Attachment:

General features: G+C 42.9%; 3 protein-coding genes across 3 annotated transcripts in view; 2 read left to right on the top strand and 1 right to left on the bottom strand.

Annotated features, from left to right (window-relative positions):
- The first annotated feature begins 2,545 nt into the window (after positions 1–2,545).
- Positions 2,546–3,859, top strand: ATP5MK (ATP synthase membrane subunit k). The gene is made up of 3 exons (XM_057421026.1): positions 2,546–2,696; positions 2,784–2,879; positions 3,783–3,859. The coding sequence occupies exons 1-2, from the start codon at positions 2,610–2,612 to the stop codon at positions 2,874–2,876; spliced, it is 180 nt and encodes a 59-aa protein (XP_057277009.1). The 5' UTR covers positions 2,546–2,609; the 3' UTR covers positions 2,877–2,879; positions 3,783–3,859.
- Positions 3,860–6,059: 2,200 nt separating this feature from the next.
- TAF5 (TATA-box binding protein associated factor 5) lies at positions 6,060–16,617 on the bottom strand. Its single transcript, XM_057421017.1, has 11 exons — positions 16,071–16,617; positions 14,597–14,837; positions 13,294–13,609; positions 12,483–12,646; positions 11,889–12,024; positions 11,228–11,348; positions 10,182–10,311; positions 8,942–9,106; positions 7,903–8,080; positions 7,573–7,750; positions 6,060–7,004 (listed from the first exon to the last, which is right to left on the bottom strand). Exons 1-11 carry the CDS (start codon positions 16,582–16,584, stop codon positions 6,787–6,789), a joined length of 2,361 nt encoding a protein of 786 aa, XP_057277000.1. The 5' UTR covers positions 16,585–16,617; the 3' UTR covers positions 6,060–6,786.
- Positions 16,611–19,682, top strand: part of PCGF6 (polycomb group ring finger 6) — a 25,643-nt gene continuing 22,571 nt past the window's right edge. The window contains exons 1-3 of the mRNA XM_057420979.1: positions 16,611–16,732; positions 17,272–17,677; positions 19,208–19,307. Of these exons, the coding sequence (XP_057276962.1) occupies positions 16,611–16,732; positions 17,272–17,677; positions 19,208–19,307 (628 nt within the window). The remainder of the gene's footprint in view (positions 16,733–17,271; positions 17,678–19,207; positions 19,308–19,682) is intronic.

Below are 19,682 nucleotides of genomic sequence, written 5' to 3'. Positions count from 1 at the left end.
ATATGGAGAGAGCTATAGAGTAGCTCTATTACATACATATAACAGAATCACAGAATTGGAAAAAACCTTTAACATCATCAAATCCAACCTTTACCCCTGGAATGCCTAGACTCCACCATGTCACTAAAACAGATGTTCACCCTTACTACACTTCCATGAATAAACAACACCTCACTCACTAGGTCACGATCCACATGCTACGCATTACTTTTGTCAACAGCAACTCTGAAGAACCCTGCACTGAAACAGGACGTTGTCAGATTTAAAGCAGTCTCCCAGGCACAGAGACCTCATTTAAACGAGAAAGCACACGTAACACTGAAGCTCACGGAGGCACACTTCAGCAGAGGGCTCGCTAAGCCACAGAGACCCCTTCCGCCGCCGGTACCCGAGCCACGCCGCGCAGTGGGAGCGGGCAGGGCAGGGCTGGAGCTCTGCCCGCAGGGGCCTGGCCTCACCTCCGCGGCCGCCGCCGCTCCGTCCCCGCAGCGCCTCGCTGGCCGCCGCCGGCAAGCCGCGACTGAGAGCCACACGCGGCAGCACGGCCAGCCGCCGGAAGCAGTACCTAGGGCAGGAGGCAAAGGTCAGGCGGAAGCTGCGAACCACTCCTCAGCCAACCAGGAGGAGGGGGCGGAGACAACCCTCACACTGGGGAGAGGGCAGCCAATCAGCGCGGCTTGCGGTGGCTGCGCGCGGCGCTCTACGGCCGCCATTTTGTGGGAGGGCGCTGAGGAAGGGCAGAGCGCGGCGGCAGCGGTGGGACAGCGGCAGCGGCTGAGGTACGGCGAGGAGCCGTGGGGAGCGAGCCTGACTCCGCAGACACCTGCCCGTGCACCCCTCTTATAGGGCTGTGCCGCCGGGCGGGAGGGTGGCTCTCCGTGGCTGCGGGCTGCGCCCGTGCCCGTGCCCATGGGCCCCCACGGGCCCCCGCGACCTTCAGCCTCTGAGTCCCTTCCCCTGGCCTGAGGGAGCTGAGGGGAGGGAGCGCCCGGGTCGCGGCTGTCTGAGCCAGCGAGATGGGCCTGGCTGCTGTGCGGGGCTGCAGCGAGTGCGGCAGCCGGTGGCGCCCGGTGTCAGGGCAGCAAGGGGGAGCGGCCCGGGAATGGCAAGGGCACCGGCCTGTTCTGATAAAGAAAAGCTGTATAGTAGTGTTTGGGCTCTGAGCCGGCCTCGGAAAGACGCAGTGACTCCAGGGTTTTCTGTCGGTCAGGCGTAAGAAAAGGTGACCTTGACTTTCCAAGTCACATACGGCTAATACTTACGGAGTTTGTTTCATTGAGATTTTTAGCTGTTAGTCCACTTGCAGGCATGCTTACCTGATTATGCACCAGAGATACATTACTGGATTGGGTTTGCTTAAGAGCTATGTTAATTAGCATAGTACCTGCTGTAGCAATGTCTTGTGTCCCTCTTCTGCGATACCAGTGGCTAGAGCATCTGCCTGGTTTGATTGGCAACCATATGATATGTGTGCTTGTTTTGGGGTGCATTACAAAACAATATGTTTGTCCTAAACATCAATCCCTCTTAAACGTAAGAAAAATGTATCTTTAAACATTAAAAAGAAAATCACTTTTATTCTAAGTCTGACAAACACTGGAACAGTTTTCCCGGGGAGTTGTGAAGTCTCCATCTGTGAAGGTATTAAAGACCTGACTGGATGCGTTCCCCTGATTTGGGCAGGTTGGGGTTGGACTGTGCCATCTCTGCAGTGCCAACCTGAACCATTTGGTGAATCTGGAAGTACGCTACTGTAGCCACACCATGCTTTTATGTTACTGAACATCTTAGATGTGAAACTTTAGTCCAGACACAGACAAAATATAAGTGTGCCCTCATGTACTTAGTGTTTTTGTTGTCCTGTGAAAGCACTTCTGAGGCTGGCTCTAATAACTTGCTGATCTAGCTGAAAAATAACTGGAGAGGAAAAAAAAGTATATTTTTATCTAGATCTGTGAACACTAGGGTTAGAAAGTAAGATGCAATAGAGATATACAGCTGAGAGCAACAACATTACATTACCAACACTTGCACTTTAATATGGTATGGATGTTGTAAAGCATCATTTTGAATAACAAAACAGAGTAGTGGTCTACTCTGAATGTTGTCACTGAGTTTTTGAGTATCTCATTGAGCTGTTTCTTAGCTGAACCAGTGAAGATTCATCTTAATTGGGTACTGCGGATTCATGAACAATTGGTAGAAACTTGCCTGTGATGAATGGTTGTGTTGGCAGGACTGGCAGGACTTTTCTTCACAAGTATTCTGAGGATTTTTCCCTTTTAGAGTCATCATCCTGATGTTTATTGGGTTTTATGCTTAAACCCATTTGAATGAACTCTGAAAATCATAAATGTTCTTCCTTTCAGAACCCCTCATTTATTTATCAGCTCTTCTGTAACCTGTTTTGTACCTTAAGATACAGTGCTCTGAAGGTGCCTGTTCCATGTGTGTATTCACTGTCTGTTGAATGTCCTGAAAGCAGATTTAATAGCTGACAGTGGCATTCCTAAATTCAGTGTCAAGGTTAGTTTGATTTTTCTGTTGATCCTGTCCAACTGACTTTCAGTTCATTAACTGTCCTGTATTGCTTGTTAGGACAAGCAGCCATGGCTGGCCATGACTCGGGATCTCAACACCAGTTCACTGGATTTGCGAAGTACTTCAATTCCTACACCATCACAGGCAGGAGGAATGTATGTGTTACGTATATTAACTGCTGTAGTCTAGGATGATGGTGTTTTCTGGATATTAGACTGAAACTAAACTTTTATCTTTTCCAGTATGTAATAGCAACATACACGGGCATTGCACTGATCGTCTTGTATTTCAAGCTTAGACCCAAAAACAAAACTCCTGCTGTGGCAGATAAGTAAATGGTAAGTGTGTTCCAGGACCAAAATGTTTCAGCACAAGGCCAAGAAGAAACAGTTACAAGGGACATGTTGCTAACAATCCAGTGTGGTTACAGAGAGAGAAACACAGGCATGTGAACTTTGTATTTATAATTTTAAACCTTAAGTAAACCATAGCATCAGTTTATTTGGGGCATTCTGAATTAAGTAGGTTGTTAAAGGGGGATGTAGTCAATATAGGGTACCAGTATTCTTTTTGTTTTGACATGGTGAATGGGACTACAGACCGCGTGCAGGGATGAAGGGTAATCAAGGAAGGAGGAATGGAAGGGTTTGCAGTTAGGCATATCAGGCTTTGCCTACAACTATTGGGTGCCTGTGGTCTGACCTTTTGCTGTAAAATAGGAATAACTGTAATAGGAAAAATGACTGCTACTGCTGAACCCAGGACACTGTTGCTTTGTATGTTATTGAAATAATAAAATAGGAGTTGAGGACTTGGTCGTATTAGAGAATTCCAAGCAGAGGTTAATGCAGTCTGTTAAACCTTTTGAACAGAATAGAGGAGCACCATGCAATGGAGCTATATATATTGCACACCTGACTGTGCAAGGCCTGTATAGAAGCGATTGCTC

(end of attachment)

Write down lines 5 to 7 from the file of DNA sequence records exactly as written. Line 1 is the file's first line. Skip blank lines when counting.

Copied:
- Positions 3,860–6,059: 2,200 nt separating this feature from the next.
- TAF5 (TATA-box binding protein associated factor 5) lies at positions 6,060–16,617 on the bottom strand. Its single transcript, XM_057421017.1, has 11 exons — positions 16,071–16,617; positions 14,597–14,837; positions 13,294–13,609; positions 12,483–12,646; positions 11,889–12,024; positions 11,228–11,348; positions 10,182–10,311; positions 8,942–9,106; positions 7,903–8,080; positions 7,573–7,750; positions 6,060–7,004 (listed from the first exon to the last, which is right to left on the bottom strand). Exons 1-11 carry the CDS (start codon positions 16,582–16,584, stop codon positions 6,787–6,789), a joined length of 2,361 nt encoding a protein of 786 aa, XP_057277000.1. The 5' UTR covers positions 16,585–16,617; the 3' UTR covers positions 6,060–6,786.
- Positions 16,611–19,682, top strand: part of PCGF6 (polycomb group ring finger 6) — a 25,643-nt gene continuing 22,571 nt past the window's right edge. The window contains exons 1-3 of the mRNA XM_057420979.1: positions 16,611–16,732; positions 17,272–17,677; positions 19,208–19,307. Of these exons, the coding sequence (XP_057276962.1) occupies positions 16,611–16,732; positions 17,272–17,677; positions 19,208–19,307 (628 nt within the window). The remainder of the gene's footprint in view (positions 16,733–17,271; positions 17,678–19,207; positions 19,308–19,682) is intronic.